The Ministry of Culture and Tourism of Turkey, in conjunction with Argos in Cappadocia, has put together a media trip for this year’s race. They’d first invited me out to the inaugural event in 2012, but the race was taking place shortly before my wedding so it was a no-go. There was no race in 2014. But this year, I’ll be there and writing a story about the experience for Shape.com.
(Photo: Runfire Cappadocia)
Runfire Cappadocia is a six-stage ultra marathon in Central Anatolia, taking runners from a rock formation known as “Three Graces” in Uchisar to the white salt of Lake Tuz across 160 miles through arid plains. Conical rock formations make stone “fairy chimneys” as they’ve come to be known, and caves form the basis for dwellings that date to the 4th century. Goreme National Park and the Rock Sites of Cappadocia are a UNESCO World Heritage Site. To run among all of it? I can’t wait.
This year is the first time Runfire Cappadocia has offered six different categories of races.
There’s the RFC 20K I’ll be running, which comprises the first 20K of the ultra marathon; the RFC Ultra, which includes 260K over 6 stages in 6 days, all self-supported; the RFC Toughest Day, which is the longest stage of the Ultra at 104K; Discovery 6D, where runners cover 15-20K per day for 6 days while fully supported by race staff; Discovery 4K, where runners cover 15-20K per day for 4 days while fully supported by race staff; and corporate team races.
(Photo: Runfire Cappadocia)
I’ll be touring Cappadocia for two days before the race begins, then running the 20k and bits of the ultra for three days to get a feel for the event and the terrain.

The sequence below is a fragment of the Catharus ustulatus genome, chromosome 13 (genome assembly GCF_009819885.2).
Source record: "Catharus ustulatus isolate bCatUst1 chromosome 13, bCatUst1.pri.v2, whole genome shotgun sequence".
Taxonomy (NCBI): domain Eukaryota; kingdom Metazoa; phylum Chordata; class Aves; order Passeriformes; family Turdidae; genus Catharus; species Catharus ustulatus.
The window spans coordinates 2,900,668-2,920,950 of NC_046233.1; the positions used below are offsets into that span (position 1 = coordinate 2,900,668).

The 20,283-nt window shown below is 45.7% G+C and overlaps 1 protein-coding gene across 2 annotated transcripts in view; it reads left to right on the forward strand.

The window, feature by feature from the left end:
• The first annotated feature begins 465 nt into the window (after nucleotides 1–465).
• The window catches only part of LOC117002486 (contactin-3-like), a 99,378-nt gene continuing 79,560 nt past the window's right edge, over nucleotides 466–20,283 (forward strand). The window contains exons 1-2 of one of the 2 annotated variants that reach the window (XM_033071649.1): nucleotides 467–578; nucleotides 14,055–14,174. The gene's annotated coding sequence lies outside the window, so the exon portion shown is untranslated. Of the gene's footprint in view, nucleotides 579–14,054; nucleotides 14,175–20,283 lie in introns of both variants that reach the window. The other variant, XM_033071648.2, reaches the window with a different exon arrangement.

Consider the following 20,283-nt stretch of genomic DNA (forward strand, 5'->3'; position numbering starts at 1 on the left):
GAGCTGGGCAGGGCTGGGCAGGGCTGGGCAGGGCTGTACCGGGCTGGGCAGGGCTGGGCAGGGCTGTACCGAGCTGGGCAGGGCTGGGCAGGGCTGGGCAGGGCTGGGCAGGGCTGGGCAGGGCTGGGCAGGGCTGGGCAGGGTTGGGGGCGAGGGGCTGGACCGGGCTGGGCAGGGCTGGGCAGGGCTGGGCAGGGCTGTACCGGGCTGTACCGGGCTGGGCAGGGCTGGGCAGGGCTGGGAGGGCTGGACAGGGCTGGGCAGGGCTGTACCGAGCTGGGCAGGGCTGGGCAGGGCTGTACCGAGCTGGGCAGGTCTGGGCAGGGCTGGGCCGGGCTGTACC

I wish I could commit to one of the longer categories, but my schedule and stress fracture recovery prevent it. I’ve been back to running for 12 weeks since my injury. I’ve successfully rebuilt my longest run from scratch, starting at 2 miles and building to 13 miles so far.
It’s tempting to say, Yeah, I can run 9-12 miles a day for 4 or 6 days in row! But I know I shouldn’t, especially when my weekly mileage has barely topped 20 miles so far. So it’s the 20K and bits of the other days for me.
Then I’ll spend two days in Istanbul to get a taste of one of Eurasia’s grandest cities.
I visited Turkey for all of one day as a 16-year-old on a high school trip to Italy and Greece. I was a Latin and Classics student, so we tromped around the Mediterranean touring ancient sites in Rome, Pompeii, Athens, and beyond. Our one-day stop in Ephesus, Turkey was a highlight. Once a great Greek, then Roman, city of antiquity, Ephesus housed one of the original Seven Wonders of the Ancient World, the Temple of Artemis. Though that temple is long gone, other ruins remain, like the facade of the Library of Celsus.